An Unusual Jewish Novel, Full of Blood and Incense

But Namdar’s deeper subject isn’t contemporary patriarchy and its discontents. Some critics have mistaken the book as continuing the tradition of Saul Bellow, Philip Roth and Bernard Malamud — whose names Namdar strategically drops, as red herrings — with Andrew just another Kepesh, Silk, Levin or Herzog. Namdar actually has less in common with those novelists, whose imaginations were largely secular, than with Cynthia Ozick, who has grappled with religious prohibition, or with the young Leonard Cohen, who harangued an audience in Montreal in 1964, telling them: “There is an awful truth which no Jewish writer investigates today…. It is this truth: We no longer believe we are holy.”


As if in response to that howl, in “The Ruined House” ancient Jewish holiness bleeds, insistently, horrifically, into the present. The connection is hinted at from the start, in the Hebrew dates given in the chapter headings, which count “from the creation of the world”: The novel begins on Elul 6, 5760 (“which happened to fall on Wednesday, Sept. 6, 2000”), and ends on “The 1st of Tishrei, 5672” or “Sept. 18, 2001.” This indicates that Andrew’s story is being narrated, unusually, as part of the trajectory of the long Jewish past.

Uneasy links between that past and the present animate the visions that begin, over the course of the novel, to flood Andrew’s senses and invade his dreams, frightening and finally paralyzing him. He’s overtaken by the sights and smells of fires, bulls, golden candelabra and massacres; he watches as “red, boiling blood runs in the streets,” hears “wails of terror and sorrow” and has no idea why.

An explanation, eventually available to the reader but not to Andrew, appears in a pseudo-Talmudic narrative set during the Roman rule of Palestine and involving the High Priest and one of his many assistant priests. This ancient back story appears on pages styled to evoke the commentary-laced text of the Talmud.

In that fine print, it turns out that Andrew’s breakdown — his visions, the attendant writer’s block and uncontrollable urges, as well as a protracted, bizarre battle he wages with a “cut of Black Angus beef tenderloin, dry aged for 21 days and weighing seven and a half pounds, at $39.99 a pound” — reflects the strictures that governed the ancient High Priest’s conduct leading up to the moment, during Yom Kippur, when he would speak the name of God and attain atonement for all the world’s Jews.

Such a conceit — a projection of a perspective from ancient Judea onto the lifestyle of a contemporary secular New York Jew — might strike some readers as tendentious or random, but it’s not.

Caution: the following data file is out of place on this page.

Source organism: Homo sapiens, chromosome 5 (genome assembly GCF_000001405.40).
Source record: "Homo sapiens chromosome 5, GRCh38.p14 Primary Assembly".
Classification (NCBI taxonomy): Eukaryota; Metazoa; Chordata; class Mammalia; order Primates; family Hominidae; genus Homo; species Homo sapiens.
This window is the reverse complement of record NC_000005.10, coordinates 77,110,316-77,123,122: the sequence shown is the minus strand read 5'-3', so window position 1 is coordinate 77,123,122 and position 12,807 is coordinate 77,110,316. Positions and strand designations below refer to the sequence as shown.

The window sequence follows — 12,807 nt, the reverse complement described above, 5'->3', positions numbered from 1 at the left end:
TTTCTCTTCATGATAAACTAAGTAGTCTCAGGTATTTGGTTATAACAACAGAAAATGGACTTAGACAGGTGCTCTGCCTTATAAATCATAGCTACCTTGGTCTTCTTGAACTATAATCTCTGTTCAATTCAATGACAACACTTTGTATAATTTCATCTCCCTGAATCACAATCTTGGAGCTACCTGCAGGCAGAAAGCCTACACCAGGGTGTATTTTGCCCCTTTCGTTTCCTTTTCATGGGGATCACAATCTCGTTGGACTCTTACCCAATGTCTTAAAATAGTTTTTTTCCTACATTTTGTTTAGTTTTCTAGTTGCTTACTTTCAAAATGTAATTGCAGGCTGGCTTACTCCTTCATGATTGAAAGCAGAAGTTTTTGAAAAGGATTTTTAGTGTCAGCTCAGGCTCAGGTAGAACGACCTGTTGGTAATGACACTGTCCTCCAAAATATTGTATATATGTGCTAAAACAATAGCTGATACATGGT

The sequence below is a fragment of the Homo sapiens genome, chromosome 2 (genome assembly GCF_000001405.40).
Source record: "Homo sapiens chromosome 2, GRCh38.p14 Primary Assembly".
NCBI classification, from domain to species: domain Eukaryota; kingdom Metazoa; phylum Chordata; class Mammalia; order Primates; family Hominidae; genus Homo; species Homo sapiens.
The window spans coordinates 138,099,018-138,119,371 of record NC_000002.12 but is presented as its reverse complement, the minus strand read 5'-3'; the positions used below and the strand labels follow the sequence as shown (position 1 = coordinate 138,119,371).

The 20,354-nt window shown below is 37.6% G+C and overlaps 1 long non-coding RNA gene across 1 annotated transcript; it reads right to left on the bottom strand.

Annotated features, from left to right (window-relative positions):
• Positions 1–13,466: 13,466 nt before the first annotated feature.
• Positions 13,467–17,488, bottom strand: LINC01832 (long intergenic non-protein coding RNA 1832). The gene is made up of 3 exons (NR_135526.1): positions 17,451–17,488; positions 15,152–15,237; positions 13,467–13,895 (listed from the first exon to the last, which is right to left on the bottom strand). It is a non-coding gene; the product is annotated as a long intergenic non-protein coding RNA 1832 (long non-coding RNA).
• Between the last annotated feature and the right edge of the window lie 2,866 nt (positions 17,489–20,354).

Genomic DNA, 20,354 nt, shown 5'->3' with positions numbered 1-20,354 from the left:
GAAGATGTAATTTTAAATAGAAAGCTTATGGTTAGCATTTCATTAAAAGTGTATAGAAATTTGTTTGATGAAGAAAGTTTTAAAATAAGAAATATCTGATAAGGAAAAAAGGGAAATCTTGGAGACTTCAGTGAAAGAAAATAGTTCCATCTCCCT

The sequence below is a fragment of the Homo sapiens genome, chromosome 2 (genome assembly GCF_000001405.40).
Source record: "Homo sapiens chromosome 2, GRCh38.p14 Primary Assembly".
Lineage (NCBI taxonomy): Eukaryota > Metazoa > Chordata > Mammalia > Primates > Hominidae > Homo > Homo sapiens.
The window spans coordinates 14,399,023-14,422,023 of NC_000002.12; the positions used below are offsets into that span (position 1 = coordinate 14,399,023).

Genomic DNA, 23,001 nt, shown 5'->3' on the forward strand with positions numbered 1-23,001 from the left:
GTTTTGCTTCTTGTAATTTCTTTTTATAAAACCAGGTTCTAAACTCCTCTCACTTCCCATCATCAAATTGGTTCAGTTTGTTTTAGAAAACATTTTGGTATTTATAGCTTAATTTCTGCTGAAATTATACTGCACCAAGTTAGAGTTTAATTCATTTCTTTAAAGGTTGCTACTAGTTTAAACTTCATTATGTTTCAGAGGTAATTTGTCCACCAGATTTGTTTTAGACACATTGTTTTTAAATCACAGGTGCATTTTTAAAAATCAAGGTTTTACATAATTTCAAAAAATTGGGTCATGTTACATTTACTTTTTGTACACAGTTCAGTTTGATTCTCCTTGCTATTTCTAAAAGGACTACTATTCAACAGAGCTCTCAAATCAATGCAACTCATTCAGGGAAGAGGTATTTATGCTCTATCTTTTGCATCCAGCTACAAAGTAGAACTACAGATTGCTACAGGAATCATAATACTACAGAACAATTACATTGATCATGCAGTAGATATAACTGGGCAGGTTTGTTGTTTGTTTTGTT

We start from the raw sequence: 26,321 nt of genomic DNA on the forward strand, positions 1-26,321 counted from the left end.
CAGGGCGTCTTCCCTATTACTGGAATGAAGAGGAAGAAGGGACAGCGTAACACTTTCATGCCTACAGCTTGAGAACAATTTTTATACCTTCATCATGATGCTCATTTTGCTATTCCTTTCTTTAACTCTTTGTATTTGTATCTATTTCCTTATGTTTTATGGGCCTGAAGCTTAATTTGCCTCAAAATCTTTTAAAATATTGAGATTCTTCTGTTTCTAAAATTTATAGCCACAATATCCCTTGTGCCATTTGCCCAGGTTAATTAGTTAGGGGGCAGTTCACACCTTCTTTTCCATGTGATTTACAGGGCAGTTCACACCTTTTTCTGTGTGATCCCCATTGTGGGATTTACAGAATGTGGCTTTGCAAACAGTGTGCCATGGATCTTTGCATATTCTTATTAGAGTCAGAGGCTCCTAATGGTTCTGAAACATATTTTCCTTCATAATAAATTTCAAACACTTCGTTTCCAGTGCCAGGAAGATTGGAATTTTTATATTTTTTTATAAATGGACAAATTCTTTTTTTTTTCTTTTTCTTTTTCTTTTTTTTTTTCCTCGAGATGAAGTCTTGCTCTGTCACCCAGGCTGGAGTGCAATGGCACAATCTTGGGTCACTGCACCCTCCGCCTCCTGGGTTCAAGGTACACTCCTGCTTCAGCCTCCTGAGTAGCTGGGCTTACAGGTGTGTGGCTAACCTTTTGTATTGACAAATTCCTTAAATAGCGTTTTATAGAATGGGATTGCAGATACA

First, it should be noted, it’s only natural that Namdar, as a Hebrew speaker and teacher of classical Jewish literature, should perceive strange crossings of the ancient and the modern that English-speaking Americans would miss. Many such echoes, present in Namdar’s Hebrew original, could not be conveyed even in Hillel Halkin’s extraordinary translation, but some do manage to peek through. For example, apropos of not much, on a jaunt out of the city, Andrew happens to notice “the opaque, misplaced names on the road signs — Goshen, Rehoboth, Bethel,” which are noteworthy only if you’ve been thinking about the old Canaan, the one that’s not in Connecticut.

Andrew’s surname, Cohen, functions in the same way, as a portal between past and present. It means “priest,” and the people who bear it — every songwriter, model, television host, comedian, Trump lawyer, baseball announcer, novelist and figure skater — all trace their roots, knowingly or not, to the functionaries who performed ritual sacrifices (slaughtering animals, burning incense) in the Temple in Jerusalem, before A.D. 70. Don’t be embarrassed if you didn’t know this: Since the days of vaudeville, in America “Cohen” has meant nothing at best, and at worst it’s been the punchline of a cruel joke. Namdar’s protagonist, sophisticated and brilliant as he may be, hasn’t the slightest inkling of his inheritance.

As the novel carefully reminds us, though, the sacrifices performed by priests in the Temple have always been the not-so-thoroughly repressed core of religious Judaism. It’s not just the Orthodox, but also Conservative Jews, all across America, who still pray constantly for the Temple to be rebuilt. Before the advent of political Zionism in the 19th century, that dream of rebuilding was the reason Jews even cared about Zion: They believed the only thing that could purify them or secure their atonement was ritual sacrifice, possible nowhere but on that highly contentious scrap of land, the Temple Mount.

So it’s no caprice on Namdar’s part to take seriously the legacy of the destroyed temple, the “ruined house” whose fall sent the Israelites into exile and elevated the rabbis over the priests as Jewish authorities. On the contrary, his is an attempt to recover the mythic foundations of the present.

Namdar has no thesis, and the novel does not suggest that the return of the repressed would be easy or even productive. At times dripping in gore and effluvia, steeped in sacred texts and apocalyptic visions, “The Ruined House” cannot be recommended lightly. But it is a masterpiece of modern religious literature, exactly as deep, disturbing and unresolved as is necessary to remind us, habituated as we are to the shallows of contemporary Jewish life, what still lurks beneath — primitive, raw and exacting.

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